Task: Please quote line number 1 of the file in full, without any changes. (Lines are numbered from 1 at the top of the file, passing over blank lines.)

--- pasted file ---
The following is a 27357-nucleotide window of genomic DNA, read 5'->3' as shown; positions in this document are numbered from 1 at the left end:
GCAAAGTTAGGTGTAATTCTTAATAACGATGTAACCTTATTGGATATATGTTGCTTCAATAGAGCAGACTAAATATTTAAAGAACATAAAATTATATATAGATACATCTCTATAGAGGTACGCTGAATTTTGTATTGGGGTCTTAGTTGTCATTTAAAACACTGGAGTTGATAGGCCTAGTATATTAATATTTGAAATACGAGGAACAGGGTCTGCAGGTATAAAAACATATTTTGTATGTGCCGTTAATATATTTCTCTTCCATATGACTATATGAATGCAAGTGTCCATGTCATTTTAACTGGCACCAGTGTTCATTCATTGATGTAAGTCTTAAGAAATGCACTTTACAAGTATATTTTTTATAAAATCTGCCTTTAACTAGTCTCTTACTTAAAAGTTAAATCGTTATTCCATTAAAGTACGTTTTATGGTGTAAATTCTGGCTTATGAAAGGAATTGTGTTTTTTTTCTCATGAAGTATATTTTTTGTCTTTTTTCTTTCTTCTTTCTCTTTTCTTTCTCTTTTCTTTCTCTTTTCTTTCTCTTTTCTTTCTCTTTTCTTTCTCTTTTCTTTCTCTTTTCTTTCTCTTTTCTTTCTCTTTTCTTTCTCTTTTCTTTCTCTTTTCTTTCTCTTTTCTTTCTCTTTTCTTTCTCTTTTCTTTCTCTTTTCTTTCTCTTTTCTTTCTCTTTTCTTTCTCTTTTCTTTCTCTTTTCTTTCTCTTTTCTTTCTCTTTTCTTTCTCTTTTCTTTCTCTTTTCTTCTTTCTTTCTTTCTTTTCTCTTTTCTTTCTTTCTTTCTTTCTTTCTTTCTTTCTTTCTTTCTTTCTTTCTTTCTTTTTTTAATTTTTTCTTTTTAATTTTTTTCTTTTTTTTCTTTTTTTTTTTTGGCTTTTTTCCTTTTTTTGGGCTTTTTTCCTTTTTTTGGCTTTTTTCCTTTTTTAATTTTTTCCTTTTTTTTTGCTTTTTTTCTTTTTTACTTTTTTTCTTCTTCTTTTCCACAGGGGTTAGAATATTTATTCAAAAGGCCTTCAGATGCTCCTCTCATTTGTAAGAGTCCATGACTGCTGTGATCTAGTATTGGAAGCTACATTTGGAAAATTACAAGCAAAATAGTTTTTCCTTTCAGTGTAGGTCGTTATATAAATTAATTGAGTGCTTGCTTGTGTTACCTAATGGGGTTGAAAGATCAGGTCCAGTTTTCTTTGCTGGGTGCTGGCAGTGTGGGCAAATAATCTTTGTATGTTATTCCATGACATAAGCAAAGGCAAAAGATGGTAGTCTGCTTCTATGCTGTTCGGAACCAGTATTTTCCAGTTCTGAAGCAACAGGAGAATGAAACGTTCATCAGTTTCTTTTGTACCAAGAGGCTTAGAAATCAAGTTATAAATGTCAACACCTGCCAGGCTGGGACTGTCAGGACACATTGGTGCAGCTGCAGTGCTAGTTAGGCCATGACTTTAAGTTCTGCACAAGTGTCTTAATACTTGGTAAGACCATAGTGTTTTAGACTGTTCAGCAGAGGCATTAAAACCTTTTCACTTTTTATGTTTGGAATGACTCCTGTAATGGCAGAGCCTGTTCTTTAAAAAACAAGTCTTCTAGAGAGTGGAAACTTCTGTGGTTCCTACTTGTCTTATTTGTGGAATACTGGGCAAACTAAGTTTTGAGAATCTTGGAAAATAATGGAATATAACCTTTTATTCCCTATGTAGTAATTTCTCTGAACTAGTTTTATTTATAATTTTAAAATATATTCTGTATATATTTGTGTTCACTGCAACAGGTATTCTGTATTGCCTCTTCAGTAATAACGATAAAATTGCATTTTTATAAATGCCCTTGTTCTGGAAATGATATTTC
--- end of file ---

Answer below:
The following is a 27357-nucleotide window of genomic DNA, read 5'->3' as shown; positions in this document are numbered from 1 at the left end: